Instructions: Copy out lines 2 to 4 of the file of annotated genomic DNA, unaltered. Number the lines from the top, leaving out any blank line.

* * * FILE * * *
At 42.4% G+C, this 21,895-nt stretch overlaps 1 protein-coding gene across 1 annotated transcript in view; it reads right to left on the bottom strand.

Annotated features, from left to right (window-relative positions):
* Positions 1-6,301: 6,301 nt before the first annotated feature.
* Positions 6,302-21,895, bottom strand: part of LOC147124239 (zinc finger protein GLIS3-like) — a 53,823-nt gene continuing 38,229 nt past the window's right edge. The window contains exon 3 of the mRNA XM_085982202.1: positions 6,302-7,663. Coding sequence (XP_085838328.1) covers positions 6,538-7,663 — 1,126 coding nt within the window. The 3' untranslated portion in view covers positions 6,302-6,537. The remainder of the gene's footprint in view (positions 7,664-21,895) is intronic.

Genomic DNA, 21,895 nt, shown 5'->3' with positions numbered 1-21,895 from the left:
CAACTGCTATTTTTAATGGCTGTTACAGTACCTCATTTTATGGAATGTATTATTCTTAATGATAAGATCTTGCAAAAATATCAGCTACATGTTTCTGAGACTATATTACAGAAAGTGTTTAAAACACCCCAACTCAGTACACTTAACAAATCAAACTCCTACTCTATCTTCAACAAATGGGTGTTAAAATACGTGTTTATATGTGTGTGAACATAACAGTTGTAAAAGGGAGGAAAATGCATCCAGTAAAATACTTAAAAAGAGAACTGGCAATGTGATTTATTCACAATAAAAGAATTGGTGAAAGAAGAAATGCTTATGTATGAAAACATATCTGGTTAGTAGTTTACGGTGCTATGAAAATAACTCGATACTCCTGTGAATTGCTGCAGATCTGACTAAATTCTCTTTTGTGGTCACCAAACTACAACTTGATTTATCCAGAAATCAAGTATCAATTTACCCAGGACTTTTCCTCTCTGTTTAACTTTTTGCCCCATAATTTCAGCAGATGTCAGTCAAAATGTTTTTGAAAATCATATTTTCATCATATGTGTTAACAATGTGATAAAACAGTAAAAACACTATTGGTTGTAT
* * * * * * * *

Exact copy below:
Annotated features, from left to right (window-relative positions):
* Positions 1-6,301: 6,301 nt before the first annotated feature.
* Positions 6,302-21,895, bottom strand: part of LOC147124239 (zinc finger protein GLIS3-like) — a 53,823-nt gene continuing 38,229 nt past the window's right edge. The window contains exon 3 of the mRNA XM_085982202.1: positions 6,302-7,663. Coding sequence (XP_085838328.1) covers positions 6,538-7,663 — 1,126 coding nt within the window. The 3' untranslated portion in view covers positions 6,302-6,537. The remainder of the gene's footprint in view (positions 7,664-21,895) is intronic.